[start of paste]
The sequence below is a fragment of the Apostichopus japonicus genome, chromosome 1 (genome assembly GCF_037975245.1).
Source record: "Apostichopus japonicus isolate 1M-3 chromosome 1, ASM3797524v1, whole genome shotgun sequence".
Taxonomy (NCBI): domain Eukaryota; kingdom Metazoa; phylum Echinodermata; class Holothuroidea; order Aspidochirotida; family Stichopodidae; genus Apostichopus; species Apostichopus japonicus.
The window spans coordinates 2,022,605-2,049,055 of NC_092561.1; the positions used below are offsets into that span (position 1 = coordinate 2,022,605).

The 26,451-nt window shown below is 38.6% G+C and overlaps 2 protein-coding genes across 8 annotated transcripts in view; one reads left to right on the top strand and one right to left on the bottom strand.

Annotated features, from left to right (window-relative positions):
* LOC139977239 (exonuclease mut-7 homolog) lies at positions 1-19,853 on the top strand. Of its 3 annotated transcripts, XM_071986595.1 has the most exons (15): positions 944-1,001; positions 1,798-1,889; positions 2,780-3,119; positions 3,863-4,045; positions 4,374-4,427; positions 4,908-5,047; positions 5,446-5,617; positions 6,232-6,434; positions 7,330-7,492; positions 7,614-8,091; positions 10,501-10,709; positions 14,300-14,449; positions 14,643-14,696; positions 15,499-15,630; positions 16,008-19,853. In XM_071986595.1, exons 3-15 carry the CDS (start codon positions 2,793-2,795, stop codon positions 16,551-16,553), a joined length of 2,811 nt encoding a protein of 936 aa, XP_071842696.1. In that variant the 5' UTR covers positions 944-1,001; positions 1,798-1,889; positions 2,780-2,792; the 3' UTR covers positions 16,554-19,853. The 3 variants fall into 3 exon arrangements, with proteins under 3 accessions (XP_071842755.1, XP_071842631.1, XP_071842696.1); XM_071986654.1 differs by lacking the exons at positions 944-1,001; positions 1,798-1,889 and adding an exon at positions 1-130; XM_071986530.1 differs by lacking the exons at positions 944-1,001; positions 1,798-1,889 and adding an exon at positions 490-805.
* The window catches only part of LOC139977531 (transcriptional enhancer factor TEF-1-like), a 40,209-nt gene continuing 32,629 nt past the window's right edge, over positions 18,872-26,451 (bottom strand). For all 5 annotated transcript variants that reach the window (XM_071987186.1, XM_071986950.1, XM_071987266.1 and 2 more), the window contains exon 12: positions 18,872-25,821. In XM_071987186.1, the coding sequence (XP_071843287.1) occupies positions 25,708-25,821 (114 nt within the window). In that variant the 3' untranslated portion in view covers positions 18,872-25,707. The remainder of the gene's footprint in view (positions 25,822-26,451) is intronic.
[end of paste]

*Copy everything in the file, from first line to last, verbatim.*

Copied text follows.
The sequence below is a fragment of the Apostichopus japonicus genome, chromosome 1 (genome assembly GCF_037975245.1).
Source record: "Apostichopus japonicus isolate 1M-3 chromosome 1, ASM3797524v1, whole genome shotgun sequence".
Taxonomy (NCBI): domain Eukaryota; kingdom Metazoa; phylum Echinodermata; class Holothuroidea; order Aspidochirotida; family Stichopodidae; genus Apostichopus; species Apostichopus japonicus.
The window spans coordinates 2,022,605-2,049,055 of NC_092561.1; the positions used below are offsets into that span (position 1 = coordinate 2,022,605).

The 26,451-nt window shown below is 38.6% G+C and overlaps 2 protein-coding genes across 8 annotated transcripts in view; one reads left to right on the top strand and one right to left on the bottom strand.

Annotated features, from left to right (window-relative positions):
* LOC139977239 (exonuclease mut-7 homolog) lies at positions 1-19,853 on the top strand. Of its 3 annotated transcripts, XM_071986595.1 has the most exons (15): positions 944-1,001; positions 1,798-1,889; positions 2,780-3,119; positions 3,863-4,045; positions 4,374-4,427; positions 4,908-5,047; positions 5,446-5,617; positions 6,232-6,434; positions 7,330-7,492; positions 7,614-8,091; positions 10,501-10,709; positions 14,300-14,449; positions 14,643-14,696; positions 15,499-15,630; positions 16,008-19,853. In XM_071986595.1, exons 3-15 carry the CDS (start codon positions 2,793-2,795, stop codon positions 16,551-16,553), a joined length of 2,811 nt encoding a protein of 936 aa, XP_071842696.1. In that variant the 5' UTR covers positions 944-1,001; positions 1,798-1,889; positions 2,780-2,792; the 3' UTR covers positions 16,554-19,853. The 3 variants fall into 3 exon arrangements, with proteins under 3 accessions (XP_071842755.1, XP_071842631.1, XP_071842696.1); XM_071986654.1 differs by lacking the exons at positions 944-1,001; positions 1,798-1,889 and adding an exon at positions 1-130; XM_071986530.1 differs by lacking the exons at positions 944-1,001; positions 1,798-1,889 and adding an exon at positions 490-805.
* The window catches only part of LOC139977531 (transcriptional enhancer factor TEF-1-like), a 40,209-nt gene continuing 32,629 nt past the window's right edge, over positions 18,872-26,451 (bottom strand). For all 5 annotated transcript variants that reach the window (XM_071987186.1, XM_071986950.1, XM_071987266.1 and 2 more), the window contains exon 12: positions 18,872-25,821. In XM_071987186.1, the coding sequence (XP_071843287.1) occupies positions 25,708-25,821 (114 nt within the window). In that variant the 3' untranslated portion in view covers positions 18,872-25,707. The remainder of the gene's footprint in view (positions 25,822-26,451) is intronic.